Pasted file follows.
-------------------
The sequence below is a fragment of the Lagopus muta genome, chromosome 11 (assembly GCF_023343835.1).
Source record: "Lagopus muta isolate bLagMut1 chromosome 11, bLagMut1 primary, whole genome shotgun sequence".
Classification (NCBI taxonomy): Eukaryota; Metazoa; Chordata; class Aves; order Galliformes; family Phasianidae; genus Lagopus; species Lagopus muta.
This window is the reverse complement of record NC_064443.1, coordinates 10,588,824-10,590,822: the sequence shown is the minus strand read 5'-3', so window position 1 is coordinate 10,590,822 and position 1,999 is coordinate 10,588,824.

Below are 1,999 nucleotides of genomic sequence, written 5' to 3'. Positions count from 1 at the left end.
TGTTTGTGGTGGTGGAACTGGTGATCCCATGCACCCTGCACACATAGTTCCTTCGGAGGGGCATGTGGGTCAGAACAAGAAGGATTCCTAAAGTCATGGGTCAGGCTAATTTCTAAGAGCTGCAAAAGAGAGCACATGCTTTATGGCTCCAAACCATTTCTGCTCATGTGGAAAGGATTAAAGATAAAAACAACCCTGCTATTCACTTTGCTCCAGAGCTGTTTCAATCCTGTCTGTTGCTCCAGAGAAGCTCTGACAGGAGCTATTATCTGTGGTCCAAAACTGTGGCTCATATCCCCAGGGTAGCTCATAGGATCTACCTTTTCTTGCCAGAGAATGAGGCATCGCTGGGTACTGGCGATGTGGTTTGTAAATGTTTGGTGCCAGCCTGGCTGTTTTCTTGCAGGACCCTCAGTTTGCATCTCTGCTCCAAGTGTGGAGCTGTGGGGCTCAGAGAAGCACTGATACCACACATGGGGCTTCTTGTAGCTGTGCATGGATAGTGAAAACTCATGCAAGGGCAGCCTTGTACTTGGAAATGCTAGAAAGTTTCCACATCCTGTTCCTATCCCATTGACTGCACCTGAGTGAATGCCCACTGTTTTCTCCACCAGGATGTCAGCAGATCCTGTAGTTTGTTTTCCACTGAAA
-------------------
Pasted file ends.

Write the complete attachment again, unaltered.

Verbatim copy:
The sequence below is a fragment of the Lagopus muta genome, chromosome 11 (assembly GCF_023343835.1).
Source record: "Lagopus muta isolate bLagMut1 chromosome 11, bLagMut1 primary, whole genome shotgun sequence".
Classification (NCBI taxonomy): Eukaryota; Metazoa; Chordata; class Aves; order Galliformes; family Phasianidae; genus Lagopus; species Lagopus muta.
This window is the reverse complement of record NC_064443.1, coordinates 10,588,824-10,590,822: the sequence shown is the minus strand read 5'-3', so window position 1 is coordinate 10,590,822 and position 1,999 is coordinate 10,588,824.

Below are 1,999 nucleotides of genomic sequence, written 5' to 3'. Positions count from 1 at the left end.
TGTTTGTGGTGGTGGAACTGGTGATCCCATGCACCCTGCACACATAGTTCCTTCGGAGGGGCATGTGGGTCAGAACAAGAAGGATTCCTAAAGTCATGGGTCAGGCTAATTTCTAAGAGCTGCAAAAGAGAGCACATGCTTTATGGCTCCAAACCATTTCTGCTCATGTGGAAAGGATTAAAGATAAAAACAACCCTGCTATTCACTTTGCTCCAGAGCTGTTTCAATCCTGTCTGTTGCTCCAGAGAAGCTCTGACAGGAGCTATTATCTGTGGTCCAAAACTGTGGCTCATATCCCCAGGGTAGCTCATAGGATCTACCTTTTCTTGCCAGAGAATGAGGCATCGCTGGGTACTGGCGATGTGGTTTGTAAATGTTTGGTGCCAGCCTGGCTGTTTTCTTGCAGGACCCTCAGTTTGCATCTCTGCTCCAAGTGTGGAGCTGTGGGGCTCAGAGAAGCACTGATACCACACATGGGGCTTCTTGTAGCTGTGCATGGATAGTGAAAACTCATGCAAGGGCAGCCTTGTACTTGGAAATGCTAGAAAGTTTCCACATCCTGTTCCTATCCCATTGACTGCACCTGAGTGAATGCCCACTGTTTTCTCCACCAGGATGTCAGCAGATCCTGTAGTTTGTTTTCCACTGAAA